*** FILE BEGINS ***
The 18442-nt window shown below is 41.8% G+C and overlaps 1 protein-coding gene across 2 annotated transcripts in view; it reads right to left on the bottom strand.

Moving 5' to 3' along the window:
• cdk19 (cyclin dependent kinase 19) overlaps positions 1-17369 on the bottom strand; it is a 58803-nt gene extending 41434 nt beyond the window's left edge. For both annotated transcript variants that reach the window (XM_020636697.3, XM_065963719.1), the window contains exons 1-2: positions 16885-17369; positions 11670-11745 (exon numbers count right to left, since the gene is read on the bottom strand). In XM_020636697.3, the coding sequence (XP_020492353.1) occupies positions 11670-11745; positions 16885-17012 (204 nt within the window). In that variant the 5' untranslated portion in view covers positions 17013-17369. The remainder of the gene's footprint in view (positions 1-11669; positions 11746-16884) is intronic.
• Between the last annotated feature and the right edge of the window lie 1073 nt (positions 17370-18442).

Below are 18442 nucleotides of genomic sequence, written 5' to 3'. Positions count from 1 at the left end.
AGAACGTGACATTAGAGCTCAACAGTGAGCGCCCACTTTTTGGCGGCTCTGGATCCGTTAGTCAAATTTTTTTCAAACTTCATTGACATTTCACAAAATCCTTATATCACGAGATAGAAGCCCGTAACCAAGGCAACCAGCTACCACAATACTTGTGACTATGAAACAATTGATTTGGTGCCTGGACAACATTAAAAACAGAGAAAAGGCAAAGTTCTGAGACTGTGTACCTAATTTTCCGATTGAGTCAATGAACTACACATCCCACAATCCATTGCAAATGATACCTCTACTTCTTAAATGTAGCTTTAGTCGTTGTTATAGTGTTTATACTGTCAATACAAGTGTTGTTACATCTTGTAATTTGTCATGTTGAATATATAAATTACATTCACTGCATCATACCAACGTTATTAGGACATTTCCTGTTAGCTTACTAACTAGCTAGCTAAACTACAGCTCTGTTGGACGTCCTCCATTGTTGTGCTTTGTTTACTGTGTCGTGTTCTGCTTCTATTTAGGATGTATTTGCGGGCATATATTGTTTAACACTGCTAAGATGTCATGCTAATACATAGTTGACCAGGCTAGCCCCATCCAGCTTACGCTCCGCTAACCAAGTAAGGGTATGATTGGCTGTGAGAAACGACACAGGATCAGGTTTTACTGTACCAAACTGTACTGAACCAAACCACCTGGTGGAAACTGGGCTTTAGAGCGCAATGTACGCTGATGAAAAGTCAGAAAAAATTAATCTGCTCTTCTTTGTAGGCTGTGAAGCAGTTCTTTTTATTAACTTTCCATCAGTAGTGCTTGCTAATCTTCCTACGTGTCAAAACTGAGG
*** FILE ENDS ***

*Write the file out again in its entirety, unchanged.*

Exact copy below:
The 18442-nt window shown below is 41.8% G+C and overlaps 1 protein-coding gene across 2 annotated transcripts in view; it reads right to left on the bottom strand.

Moving 5' to 3' along the window:
• cdk19 (cyclin dependent kinase 19) overlaps positions 1-17369 on the bottom strand; it is a 58803-nt gene extending 41434 nt beyond the window's left edge. For both annotated transcript variants that reach the window (XM_020636697.3, XM_065963719.1), the window contains exons 1-2: positions 16885-17369; positions 11670-11745 (exon numbers count right to left, since the gene is read on the bottom strand). In XM_020636697.3, the coding sequence (XP_020492353.1) occupies positions 11670-11745; positions 16885-17012 (204 nt within the window). In that variant the 5' untranslated portion in view covers positions 17013-17369. The remainder of the gene's footprint in view (positions 1-11669; positions 11746-16884) is intronic.
• Between the last annotated feature and the right edge of the window lie 1073 nt (positions 17370-18442).

Below are 18442 nucleotides of genomic sequence, written 5' to 3'. Positions count from 1 at the left end.
AGAACGTGACATTAGAGCTCAACAGTGAGCGCCCACTTTTTGGCGGCTCTGGATCCGTTAGTCAAATTTTTTTCAAACTTCATTGACATTTCACAAAATCCTTATATCACGAGATAGAAGCCCGTAACCAAGGCAACCAGCTACCACAATACTTGTGACTATGAAACAATTGATTTGGTGCCTGGACAACATTAAAAACAGAGAAAAGGCAAAGTTCTGAGACTGTGTACCTAATTTTCCGATTGAGTCAATGAACTACACATCCCACAATCCATTGCAAATGATACCTCTACTTCTTAAATGTAGCTTTAGTCGTTGTTATAGTGTTTATACTGTCAATACAAGTGTTGTTACATCTTGTAATTTGTCATGTTGAATATATAAATTACATTCACTGCATCATACCAACGTTATTAGGACATTTCCTGTTAGCTTACTAACTAGCTAGCTAAACTACAGCTCTGTTGGACGTCCTCCATTGTTGTGCTTTGTTTACTGTGTCGTGTTCTGCTTCTATTTAGGATGTATTTGCGGGCATATATTGTTTAACACTGCTAAGATGTCATGCTAATACATAGTTGACCAGGCTAGCCCCATCCAGCTTACGCTCCGCTAACCAAGTAAGGGTATGATTGGCTGTGAGAAACGACACAGGATCAGGTTTTACTGTACCAAACTGTACTGAACCAAACCACCTGGTGGAAACTGGGCTTTAGAGCGCAATGTACGCTGATGAAAAGTCAGAAAAAATTAATCTGCTCTTCTTTGTAGGCTGTGAAGCAGTTCTTTTTATTAACTTTCCATCAGTAGTGCTTGCTAATCTTCCTACGTGTCAAAACTGAGG